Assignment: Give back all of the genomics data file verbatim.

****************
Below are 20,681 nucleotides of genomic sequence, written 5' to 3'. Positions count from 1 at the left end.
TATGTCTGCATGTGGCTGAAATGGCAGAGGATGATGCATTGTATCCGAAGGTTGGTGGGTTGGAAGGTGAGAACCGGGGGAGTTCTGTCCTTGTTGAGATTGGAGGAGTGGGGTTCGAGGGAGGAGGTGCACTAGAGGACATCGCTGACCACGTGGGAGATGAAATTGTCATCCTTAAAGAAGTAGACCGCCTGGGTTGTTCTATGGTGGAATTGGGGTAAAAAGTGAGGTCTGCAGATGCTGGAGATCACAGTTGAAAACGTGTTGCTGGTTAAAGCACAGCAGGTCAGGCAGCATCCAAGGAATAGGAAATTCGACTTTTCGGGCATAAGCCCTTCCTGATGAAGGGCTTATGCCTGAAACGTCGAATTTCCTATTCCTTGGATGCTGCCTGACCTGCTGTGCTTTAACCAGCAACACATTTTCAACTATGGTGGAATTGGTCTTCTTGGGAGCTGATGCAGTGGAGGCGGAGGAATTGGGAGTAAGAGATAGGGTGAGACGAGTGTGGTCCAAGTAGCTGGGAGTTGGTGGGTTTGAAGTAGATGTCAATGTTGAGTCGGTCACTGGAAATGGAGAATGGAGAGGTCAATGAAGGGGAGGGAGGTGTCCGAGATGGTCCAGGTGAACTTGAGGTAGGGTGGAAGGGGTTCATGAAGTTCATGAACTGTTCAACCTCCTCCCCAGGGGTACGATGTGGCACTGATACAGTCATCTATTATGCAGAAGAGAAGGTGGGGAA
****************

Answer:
Below are 20,681 nucleotides of genomic sequence, written 5' to 3'. Positions count from 1 at the left end.
TATGTCTGCATGTGGCTGAAATGGCAGAGGATGATGCATTGTATCCGAAGGTTGGTGGGTTGGAAGGTGAGAACCGGGGGAGTTCTGTCCTTGTTGAGATTGGAGGAGTGGGGTTCGAGGGAGGAGGTGCACTAGAGGACATCGCTGACCACGTGGGAGATGAAATTGTCATCCTTAAAGAAGTAGACCGCCTGGGTTGTTCTATGGTGGAATTGGGGTAAAAAGTGAGGTCTGCAGATGCTGGAGATCACAGTTGAAAACGTGTTGCTGGTTAAAGCACAGCAGGTCAGGCAGCATCCAAGGAATAGGAAATTCGACTTTTCGGGCATAAGCCCTTCCTGATGAAGGGCTTATGCCTGAAACGTCGAATTTCCTATTCCTTGGATGCTGCCTGACCTGCTGTGCTTTAACCAGCAACACATTTTCAACTATGGTGGAATTGGTCTTCTTGGGAGCTGATGCAGTGGAGGCGGAGGAATTGGGAGTAAGAGATAGGGTGAGACGAGTGTGGTCCAAGTAGCTGGGAGTTGGTGGGTTTGAAGTAGATGTCAATGTTGAGTCGGTCACTGGAAATGGAGAATGGAGAGGTCAATGAAGGGGAGGGAGGTGTCCGAGATGGTCCAGGTGAACTTGAGGTAGGGTGGAAGGGGTTCATGAAGTTCATGAACTGTTCAACCTCCTCCCCAGGGGTACGATGTGGCACTGATACAGTCATCTATTATGCAGAAGAGAAGGTGGGGAA